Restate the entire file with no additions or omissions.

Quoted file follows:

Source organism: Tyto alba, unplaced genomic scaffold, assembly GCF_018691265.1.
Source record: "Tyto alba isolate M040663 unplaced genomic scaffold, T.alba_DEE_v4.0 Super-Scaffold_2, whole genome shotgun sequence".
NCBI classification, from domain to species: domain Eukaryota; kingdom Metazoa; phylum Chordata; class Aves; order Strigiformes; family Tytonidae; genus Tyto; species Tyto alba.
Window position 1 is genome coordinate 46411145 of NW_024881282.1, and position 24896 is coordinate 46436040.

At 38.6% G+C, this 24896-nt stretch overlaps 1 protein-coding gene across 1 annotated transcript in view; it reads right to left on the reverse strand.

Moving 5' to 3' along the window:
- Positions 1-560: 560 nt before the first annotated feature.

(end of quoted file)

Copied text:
Source organism: Tyto alba, unplaced genomic scaffold, assembly GCF_018691265.1.
Source record: "Tyto alba isolate M040663 unplaced genomic scaffold, T.alba_DEE_v4.0 Super-Scaffold_2, whole genome shotgun sequence".
NCBI classification, from domain to species: domain Eukaryota; kingdom Metazoa; phylum Chordata; class Aves; order Strigiformes; family Tytonidae; genus Tyto; species Tyto alba.
Window position 1 is genome coordinate 46411145 of NW_024881282.1, and position 24896 is coordinate 46436040.

At 38.6% G+C, this 24896-nt stretch overlaps 1 protein-coding gene across 1 annotated transcript in view; it reads right to left on the reverse strand.

Moving 5' to 3' along the window:
- Positions 1-560: 560 nt before the first annotated feature.